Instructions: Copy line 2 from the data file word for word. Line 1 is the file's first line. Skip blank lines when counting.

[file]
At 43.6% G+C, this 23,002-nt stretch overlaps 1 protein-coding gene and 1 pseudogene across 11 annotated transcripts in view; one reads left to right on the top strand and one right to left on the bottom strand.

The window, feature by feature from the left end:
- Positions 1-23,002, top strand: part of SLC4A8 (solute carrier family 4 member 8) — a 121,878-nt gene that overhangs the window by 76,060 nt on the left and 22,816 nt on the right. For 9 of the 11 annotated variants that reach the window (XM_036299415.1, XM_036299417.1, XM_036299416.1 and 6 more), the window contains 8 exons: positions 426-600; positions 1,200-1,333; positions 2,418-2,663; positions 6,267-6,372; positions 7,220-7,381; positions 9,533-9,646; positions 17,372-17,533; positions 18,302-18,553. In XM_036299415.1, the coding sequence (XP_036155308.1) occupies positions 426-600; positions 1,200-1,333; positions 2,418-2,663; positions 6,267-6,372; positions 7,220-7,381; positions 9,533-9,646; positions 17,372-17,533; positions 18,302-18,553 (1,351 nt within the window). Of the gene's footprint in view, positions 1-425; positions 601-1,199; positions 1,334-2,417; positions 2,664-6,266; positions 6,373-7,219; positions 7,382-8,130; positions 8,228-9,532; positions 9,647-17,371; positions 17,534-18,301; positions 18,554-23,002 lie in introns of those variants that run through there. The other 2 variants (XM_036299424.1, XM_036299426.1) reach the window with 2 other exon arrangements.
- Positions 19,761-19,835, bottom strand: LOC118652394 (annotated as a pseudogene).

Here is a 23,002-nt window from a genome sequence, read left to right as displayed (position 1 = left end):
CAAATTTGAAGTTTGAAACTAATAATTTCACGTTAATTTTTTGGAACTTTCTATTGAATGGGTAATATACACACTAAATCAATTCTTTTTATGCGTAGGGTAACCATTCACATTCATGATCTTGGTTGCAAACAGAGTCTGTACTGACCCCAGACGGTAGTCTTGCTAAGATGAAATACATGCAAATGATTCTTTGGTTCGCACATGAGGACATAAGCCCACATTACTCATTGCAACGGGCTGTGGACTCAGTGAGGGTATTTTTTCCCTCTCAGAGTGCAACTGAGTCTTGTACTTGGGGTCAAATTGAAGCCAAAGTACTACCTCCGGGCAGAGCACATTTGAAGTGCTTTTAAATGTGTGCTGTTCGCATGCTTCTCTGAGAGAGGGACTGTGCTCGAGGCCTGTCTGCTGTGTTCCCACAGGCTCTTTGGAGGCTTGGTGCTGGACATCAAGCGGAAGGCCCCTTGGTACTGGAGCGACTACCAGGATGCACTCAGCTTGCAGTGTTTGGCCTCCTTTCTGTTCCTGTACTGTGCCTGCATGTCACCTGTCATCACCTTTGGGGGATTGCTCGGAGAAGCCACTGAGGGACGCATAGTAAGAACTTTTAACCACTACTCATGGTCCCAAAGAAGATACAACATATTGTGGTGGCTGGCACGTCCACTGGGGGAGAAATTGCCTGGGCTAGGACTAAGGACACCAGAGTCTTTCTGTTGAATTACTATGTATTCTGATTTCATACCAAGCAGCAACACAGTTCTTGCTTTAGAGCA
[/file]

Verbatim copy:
The window, feature by feature from the left end: